Nineteen searchers decided they needed to help find a woman who had missing for three days, and they did — almost immediately.
Friends decided to take action Wednesday morning, and the group found the body of 43-year-old Portia Adams in about six minutes in a vacant field in Washington Park. Her parents confirmed the identity. Adams was reported missing Monday.
Police were called to the 4300 block of Washington Park Boulevard in Washington Park.
Adams was last seen leaving her East St. Louis residence, the John DeShields Housing Complex, on Monday at 3:30 a.m. Her vehicle was found abandoned in Washington Park later that day.
Digital Access For Only $0.99
For the most comprehensive local coverage, subscribe today.
About 20 police officers were at the scene, some of them in front of an abandoned house. Police put up tape around the house.
Illinois State Police and East St. Louis Police assisted Washington Park Police on scene.
About 75 people gathered outside. They formed a circle and began praying.
St. Clair County Emergency Management Agency reported that the body was found around midday.
Coroner’s office personnel arrived at the scene around 12:30 p.m., according to Danny Haskenhoff, a coroner’s office deputy.
Describing it as the heaviest load he has ever had to carry, Clent McCorkle stood at the crime scene where his daughter’s body had just been found.
McCorkle said his birthday was Saturday, and Adams had called him to say she wasn’t going to make it to the celebration. She told her father she would get back to him, McCorkle said. The next day, she went missing.
McCorkle, who owns Satisfied Towing in East St. Louis, said he was doing a tow two days ago of an abandoned car on 61st Street. When he got to the location of the tow, he saw that the vehicle was his daughter’s 2004 CTS Cadillac, which he had given her a couple of weeks ago as a reward for all her hard work for him at his business.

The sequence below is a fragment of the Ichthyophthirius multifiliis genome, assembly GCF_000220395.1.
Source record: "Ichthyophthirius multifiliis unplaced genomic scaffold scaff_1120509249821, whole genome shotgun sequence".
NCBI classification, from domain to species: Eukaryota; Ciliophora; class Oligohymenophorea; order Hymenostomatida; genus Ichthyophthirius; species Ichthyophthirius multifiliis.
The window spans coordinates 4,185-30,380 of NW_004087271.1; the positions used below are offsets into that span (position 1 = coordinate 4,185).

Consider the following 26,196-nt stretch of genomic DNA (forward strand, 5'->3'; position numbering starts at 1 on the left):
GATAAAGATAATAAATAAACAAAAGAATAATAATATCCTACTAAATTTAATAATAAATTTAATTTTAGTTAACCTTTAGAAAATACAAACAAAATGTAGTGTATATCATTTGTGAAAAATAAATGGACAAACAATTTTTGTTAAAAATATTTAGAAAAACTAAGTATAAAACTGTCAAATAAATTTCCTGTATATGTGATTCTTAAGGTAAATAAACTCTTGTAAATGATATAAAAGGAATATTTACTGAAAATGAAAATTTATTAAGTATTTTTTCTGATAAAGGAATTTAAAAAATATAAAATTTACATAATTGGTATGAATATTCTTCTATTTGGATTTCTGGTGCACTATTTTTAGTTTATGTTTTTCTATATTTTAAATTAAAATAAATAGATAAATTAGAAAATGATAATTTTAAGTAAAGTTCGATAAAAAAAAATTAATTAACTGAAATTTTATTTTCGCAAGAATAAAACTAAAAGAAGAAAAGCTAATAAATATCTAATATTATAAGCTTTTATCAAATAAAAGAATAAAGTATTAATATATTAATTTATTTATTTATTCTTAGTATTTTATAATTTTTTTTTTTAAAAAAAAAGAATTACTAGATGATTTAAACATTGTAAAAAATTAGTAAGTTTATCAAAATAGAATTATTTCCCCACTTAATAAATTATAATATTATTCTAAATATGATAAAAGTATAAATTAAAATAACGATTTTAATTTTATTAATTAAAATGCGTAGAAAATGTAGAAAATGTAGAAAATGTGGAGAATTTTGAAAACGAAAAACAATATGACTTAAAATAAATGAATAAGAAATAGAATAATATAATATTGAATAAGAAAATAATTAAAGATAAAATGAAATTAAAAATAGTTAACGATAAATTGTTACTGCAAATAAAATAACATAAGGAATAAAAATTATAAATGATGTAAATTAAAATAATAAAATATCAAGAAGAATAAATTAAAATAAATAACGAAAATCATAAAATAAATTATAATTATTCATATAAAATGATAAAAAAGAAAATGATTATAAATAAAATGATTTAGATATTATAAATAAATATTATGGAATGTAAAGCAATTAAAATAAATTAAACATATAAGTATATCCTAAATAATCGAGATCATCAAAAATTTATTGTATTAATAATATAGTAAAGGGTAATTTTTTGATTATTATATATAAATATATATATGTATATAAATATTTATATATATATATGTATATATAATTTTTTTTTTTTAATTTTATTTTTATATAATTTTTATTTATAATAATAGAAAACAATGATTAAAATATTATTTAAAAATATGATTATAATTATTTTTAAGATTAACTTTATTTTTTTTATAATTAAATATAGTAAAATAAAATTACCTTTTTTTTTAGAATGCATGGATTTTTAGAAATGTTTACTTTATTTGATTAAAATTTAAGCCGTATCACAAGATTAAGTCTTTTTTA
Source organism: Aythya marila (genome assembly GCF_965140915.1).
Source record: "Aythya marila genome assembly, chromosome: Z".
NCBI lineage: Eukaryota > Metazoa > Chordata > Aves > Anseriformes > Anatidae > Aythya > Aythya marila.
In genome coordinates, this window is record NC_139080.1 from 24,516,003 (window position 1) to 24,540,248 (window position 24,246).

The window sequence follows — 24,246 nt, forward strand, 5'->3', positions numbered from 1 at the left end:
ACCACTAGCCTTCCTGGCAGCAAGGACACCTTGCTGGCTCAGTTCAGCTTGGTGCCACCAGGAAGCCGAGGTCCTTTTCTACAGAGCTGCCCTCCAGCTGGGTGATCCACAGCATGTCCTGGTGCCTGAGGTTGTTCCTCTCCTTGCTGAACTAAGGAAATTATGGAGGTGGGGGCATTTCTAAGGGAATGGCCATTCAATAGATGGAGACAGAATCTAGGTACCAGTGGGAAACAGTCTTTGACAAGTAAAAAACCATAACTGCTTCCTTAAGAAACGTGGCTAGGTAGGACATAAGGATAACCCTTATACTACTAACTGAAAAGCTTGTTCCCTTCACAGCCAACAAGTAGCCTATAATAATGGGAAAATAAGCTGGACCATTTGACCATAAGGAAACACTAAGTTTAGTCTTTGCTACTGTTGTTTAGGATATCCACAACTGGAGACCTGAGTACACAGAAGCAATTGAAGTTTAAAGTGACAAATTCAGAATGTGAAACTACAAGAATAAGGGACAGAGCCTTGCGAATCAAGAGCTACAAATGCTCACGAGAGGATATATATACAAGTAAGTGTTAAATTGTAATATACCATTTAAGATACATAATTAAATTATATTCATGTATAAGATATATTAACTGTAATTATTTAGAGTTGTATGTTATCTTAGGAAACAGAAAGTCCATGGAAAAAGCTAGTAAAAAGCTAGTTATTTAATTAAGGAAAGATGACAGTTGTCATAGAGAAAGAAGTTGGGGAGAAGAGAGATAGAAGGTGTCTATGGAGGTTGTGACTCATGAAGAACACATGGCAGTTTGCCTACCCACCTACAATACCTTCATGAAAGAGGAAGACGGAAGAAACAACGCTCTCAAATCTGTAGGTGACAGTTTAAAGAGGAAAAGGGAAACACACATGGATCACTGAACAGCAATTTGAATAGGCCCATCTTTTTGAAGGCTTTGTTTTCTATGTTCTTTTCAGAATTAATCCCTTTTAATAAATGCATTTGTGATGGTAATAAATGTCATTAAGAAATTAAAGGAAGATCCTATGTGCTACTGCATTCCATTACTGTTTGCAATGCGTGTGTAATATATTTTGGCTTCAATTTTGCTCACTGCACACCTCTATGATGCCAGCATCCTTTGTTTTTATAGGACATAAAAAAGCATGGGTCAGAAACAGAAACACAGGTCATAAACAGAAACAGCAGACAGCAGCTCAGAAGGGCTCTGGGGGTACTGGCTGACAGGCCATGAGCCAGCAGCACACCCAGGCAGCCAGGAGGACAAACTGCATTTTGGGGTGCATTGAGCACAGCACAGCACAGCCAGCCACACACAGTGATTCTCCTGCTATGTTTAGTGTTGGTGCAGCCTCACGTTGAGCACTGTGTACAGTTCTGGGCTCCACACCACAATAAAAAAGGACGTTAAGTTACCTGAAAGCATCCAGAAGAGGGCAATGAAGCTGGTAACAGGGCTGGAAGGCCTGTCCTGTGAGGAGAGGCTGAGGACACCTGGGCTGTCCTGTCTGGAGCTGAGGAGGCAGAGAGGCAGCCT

With an obvious look of pain stretched across his face, McCorkle recalled the moment he came upon the car. “There were bullet holes in the driver’s side door. Blood was spattered inside, and there was blood on the driver’s seat,” McCorkle said.
“Ain’t no pain like this. I have never seen any pain like this in my life,” he said, shaking his head in disgust. He and other family members had their suspicions about who may be responsible, but police said they are in the early stages of their investigation, and have not identified any suspects. Police did not confirm the victim’s identity, but her parents confirmed it was daughter.
In six to eight minutes we found the body. Her auntie found her body. God put it on me to organize a search party. I just wanted to do something, and the community responded.
Lisa Lacy, one of the searchers
Deborah Holmes, the victim’s mother, surrounded by family and friends, said “Today is the hardest day of my life.” Holmes said she wants justice for her oldest child. Holmes said she knows who did it and wants that person brought to justice. She said her daughter’s infectious smile will be sorely missed.
“She was outgoing, humble and energetic. She was comical and very beautiful,” Holmes said.
One of the searchers, Lisa Lacy, said 17 women and two men showed up to look for Adams after she posted information about the search on social media. She was thrilled to get as many people as she got on such a cold day.
Lacy said she felt that it was important for the community to come together and look for Adams.
“In six to eight minutes we found the body. Her auntie found her body,” Lacy said. “God put it on me to organize a search party. I just wanted to do something, and the community responded,” she said.
Amber Cornish said the group met at the senior citizen building in Washington Park at 11 a.m.
Terry Jenkins said she was pleased that the community came together because at the end of the day, despite the ups and downs, “all we have is each other.”
Jenkins grew up with Adams’ family in Washington Park. She had only good things to say about the victim. She also joined the family in saying she wants the person who took Adams’ life brought to justice.
Carolyn P. Smith: 618-239-2503